Acrylics require special consideration due to their rapid drying time. Different "wet" palettes both commercial and home made have been invented to keep mixes usable and preserve unused paint. One of those is the Masterson Sta-wet palette. This is basically a plastic box with a sealed lid about 12" X 16" and about an inch deep. The design is intended to be used with a sponge and paper to mix your paper on. The theory is that the sponge will hold enough moisture for the paints to absorb and keep them fresh. In practice it isn't so simple, the amount of moisture is hard to regulate and I often had too much which results in my paint piles turning into intermixed paint puddles. I also didn't really care for the mushy feeling of mixing paint on top of a sponge, also mold was frequently an issue. I ended up tossing the sponge and paper and replaced them with a piece of 12" X 16" glass which fits perfectly inside the box. I roughed up one side of the glass with sandpaper and sprayed it with gray automotive primer which comes very close to being a perfect mid-tone gray. The glass is placed with the primer side down. I take a piece of Viva paper towel, (I only use Viva, all other paper towels are too wimpy.) fold it and wet it, just damp using a spray bottle and place this at one end of the palette and I place my paint piles on this.
Now a note about the other meaning of "palette", the colors.
These are the six colors I put out every single time I paint from left to right, (all Liquitex Artist's grade acrylics.) titanium white, cadmium yellow light, yellow oxide, burnt sienna, cadmium red medium and ultramarine blue (green shade). This is basically the three primaries plus two earth colors and white. Since I mostly paint landscapes always having the two earth colors, (yellow oxide and burnt sienna) on my palette is well worth it. Some of you may remember about a year ago I had a post about converting Richard Schmid's oil palette to Liquitex acrylics and making color charts based on it. Well, I deleted that post because I never finished the charts and stopped using that palette, it was just too many colors to manage for my taste. However, there is not such thing as a perfect primary color in pigment so there are occasions where I add to my basic palette. For example, if I need strong violets I put out alizarin crimson, (hue, permanent) and if I need the color really strong I also put out cobalt blue. This is because cadmium red medium as a little bit of yellow in it therefore a pure violet can't be made with it since yellow is violet's complimentary. There's a similar issue with the green in the ultramarine blue. I recently discovered pthalo blue, I loved it for the shadows in "Winter Ditch" so now I occasionally put that out on the palette. I sometimes get out the cerulean blue for skies as well. Occasionally I get out yellow hansa it makes a particular kind of red orange I like for replicating the color of some of the fall foliage, why it works I really don't know. If the painting is going to have a lot of strong orange in it I'll put cadmium orange out.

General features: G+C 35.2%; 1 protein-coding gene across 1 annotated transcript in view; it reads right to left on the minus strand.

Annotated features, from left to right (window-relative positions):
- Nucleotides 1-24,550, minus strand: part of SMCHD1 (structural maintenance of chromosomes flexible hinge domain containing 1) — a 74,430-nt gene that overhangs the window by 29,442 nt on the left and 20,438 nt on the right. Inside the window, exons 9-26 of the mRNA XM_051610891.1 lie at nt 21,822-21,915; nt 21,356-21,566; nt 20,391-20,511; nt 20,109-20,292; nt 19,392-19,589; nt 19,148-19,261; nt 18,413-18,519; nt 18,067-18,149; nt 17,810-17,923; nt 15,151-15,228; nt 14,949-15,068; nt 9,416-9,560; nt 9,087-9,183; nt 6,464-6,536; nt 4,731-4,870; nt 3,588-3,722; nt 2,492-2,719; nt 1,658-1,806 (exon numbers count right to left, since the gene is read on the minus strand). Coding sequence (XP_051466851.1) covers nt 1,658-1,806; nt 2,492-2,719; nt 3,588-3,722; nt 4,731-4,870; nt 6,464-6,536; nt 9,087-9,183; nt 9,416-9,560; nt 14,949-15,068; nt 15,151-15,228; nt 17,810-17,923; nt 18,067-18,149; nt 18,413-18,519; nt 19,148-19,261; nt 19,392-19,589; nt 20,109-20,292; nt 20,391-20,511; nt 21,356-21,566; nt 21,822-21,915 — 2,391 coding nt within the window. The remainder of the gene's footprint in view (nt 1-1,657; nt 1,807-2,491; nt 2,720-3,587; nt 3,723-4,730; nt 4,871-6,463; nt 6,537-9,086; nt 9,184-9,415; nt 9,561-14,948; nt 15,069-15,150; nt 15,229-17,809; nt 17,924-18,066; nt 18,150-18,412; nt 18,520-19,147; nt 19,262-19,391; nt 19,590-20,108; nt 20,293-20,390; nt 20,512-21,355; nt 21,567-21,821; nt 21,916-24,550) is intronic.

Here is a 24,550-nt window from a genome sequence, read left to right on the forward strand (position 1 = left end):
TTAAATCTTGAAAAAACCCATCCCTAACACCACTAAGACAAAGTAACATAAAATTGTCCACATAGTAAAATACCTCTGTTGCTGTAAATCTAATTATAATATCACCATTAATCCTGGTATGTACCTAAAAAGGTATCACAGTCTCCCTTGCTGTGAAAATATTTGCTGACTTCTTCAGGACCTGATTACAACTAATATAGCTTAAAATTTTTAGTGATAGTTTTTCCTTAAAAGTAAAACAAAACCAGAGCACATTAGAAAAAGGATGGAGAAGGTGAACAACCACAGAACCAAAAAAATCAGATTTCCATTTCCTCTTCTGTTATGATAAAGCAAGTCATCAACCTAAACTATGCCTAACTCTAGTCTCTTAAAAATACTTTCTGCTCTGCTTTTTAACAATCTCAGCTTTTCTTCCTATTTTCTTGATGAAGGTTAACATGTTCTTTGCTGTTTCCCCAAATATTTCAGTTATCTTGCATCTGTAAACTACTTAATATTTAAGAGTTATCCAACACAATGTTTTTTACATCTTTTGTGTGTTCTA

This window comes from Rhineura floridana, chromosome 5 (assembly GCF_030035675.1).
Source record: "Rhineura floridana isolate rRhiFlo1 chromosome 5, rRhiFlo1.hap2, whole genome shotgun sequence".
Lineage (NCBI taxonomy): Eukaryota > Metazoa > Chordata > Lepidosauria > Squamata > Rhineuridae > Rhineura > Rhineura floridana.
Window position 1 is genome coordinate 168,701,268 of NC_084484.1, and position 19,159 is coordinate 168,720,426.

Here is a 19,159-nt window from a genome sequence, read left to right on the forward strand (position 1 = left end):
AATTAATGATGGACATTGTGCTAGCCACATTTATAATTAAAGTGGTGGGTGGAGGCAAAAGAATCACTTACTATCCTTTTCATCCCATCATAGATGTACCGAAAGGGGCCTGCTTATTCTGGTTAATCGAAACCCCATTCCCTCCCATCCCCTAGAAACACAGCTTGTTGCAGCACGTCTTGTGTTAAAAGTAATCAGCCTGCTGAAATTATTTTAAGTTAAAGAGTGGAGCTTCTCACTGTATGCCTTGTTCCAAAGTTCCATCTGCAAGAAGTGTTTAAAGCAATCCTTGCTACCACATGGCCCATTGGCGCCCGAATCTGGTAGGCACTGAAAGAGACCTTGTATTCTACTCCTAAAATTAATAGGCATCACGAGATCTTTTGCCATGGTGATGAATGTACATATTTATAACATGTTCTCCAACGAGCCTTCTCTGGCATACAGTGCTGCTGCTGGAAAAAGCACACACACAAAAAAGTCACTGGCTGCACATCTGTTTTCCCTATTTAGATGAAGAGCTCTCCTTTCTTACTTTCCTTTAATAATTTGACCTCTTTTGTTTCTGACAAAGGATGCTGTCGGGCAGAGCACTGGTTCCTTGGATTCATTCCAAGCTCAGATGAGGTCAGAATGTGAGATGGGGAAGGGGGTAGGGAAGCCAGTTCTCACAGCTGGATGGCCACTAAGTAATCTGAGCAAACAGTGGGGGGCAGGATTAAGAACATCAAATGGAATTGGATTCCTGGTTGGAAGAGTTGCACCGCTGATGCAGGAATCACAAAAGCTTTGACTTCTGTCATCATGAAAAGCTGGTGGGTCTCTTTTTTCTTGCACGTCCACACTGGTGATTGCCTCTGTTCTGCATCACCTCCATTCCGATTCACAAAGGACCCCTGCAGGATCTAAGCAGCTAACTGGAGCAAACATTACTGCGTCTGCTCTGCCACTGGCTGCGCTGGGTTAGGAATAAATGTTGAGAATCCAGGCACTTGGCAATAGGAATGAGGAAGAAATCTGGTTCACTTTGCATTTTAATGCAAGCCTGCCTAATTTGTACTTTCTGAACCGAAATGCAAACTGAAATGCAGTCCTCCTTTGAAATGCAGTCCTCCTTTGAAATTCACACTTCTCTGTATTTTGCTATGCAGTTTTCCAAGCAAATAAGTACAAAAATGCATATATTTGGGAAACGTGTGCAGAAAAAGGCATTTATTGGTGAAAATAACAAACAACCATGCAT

When I'm at the end of a painting session or if I just need a clean palette I spritz the palette with some water and get the paint scraper out and in moments I have a clean palette. I also spritz the paint piles and then seal the box with the lid and those paint piles will keep for weeks if need be.